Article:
A paleoecological investigation of recent cyanobacterial blooms and their drivers in two contrasting lakes

Caitlin Wheeler, John K. Pearman, Jamie D. Howarth, Marcus J. Vandergoes, Katherine Holt, Steven A. Trewick, Xun Li, Lucy Thompson, Georgia Thomson-Laing, Mailys Picard, Chris Moy, Nicholas P. Mckay, Adelaine Moody, Claire Shepherd, Valerie van den Bos, Konstanze Steiner, Susanna A. Wood

Research output: Contribution to journalArticlepeer-review

Abstract

Cyanobacterial blooms are one of the most significant threats to global water security and freshwater biodiversity. Interactions among multiple stressors, including habitat degradation, species invasions, increased nutrient runoff, and climate change, are key drivers. However, assessing the role of anthropogenic activity on the onset of cyanobacterial blooms and exploring response variation amongst lakes of varying size and depth is usually limited by lack of historical records. In the present study we applied molecular, paleolimnological (trace metal, Itrax-µ-XRF and hyperspectral scanning, chronology), paleobotanical (pollen) and historical data to reconstruct cyanobacterial abundance and community composition and anthropogenic impacts in two dune lakes over a period of up to 1200 years. Metabarcoding and droplet digital PCR results showed very low levels of picocyanobacteria present in the lakes prior to about CE 1854 (1839–1870 CE) in the smaller shallow Lake Alice and CE 1970 (1963–1875 CE) in the larger deeper Lake Wiritoa. Hereafter bloom-forming cyanobacteria were detected and increased notably in abundance post CE 1984 (1982–1985 CE) in Lake Alice and CE 1997 (1990–2007 CE) in Lake Wiritoa. Currently, the magnitude of blooms is more pronounced in Lake Wiritoa, potentially attributable to hypoxia-induced release of phosphorus from sediment, introducing an additional source of nutrients. Generalized linear modelling was used to investigate the contribution of nutrients (proxy = bacterial functions), temperature, redox conditions (Mn:Fe), and erosion (Ti:Inc) in driving the abundance of cyanobacteria (ddPCR). In Lake Alice nutrients and erosion had a statistically significant effect, while in Lake Wiritoa nutrients and redox conditions were significant.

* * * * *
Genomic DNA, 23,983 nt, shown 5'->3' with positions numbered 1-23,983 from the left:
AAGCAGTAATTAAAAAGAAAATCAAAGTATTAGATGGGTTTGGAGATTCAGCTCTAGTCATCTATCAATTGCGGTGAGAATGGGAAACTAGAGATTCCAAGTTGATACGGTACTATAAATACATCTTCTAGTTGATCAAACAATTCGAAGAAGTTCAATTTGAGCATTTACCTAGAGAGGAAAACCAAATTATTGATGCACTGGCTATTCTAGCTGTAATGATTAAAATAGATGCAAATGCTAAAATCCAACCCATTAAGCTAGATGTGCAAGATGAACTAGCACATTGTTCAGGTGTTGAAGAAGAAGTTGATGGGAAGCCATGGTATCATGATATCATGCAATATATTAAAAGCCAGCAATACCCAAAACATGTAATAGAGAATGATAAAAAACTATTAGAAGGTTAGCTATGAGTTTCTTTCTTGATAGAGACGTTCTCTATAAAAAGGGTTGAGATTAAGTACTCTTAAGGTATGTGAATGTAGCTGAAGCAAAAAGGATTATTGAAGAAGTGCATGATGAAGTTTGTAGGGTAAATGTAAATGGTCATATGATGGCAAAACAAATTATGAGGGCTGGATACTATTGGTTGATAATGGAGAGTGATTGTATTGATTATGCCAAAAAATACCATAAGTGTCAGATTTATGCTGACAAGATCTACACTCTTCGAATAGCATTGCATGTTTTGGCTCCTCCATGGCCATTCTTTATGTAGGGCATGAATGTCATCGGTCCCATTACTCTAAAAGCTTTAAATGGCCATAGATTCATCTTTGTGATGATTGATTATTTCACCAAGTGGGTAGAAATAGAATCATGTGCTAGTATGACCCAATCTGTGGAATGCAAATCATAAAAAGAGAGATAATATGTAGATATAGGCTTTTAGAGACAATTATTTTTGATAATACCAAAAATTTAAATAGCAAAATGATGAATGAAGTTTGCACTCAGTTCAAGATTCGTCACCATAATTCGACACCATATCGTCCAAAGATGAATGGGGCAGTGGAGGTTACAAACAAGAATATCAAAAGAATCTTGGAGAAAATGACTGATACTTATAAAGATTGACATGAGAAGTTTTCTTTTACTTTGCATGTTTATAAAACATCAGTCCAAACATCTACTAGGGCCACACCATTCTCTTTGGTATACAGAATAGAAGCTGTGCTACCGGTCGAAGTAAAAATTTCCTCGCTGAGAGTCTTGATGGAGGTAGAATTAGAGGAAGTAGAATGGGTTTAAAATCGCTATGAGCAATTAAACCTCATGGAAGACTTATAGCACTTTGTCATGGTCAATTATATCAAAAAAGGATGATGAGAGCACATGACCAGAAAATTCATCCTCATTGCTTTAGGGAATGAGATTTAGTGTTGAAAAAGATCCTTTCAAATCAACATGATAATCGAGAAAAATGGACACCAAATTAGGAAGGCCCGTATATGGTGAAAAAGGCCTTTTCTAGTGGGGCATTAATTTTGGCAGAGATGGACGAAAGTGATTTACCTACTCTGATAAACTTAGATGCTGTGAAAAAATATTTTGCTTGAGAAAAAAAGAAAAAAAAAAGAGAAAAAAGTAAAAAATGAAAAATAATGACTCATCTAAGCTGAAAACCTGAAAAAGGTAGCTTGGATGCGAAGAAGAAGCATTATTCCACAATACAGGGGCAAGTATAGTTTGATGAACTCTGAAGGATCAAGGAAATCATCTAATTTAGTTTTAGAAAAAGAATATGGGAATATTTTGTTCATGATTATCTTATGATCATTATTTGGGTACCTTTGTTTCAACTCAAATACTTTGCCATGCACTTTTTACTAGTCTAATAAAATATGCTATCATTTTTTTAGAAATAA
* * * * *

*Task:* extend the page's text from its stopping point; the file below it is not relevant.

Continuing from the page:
Original languageEnglish (US)
Article number102563
JournalHarmful Algae
Volume131
DOIs
StatePublished - Jan 2024

Keywords

  • Aotearoa New Zealand
  • Environmental DNA
  • Palaeolimnology
  • Paleobotanical

ASJC Scopus subject areas

  • Aquatic Science
  • Plant Science

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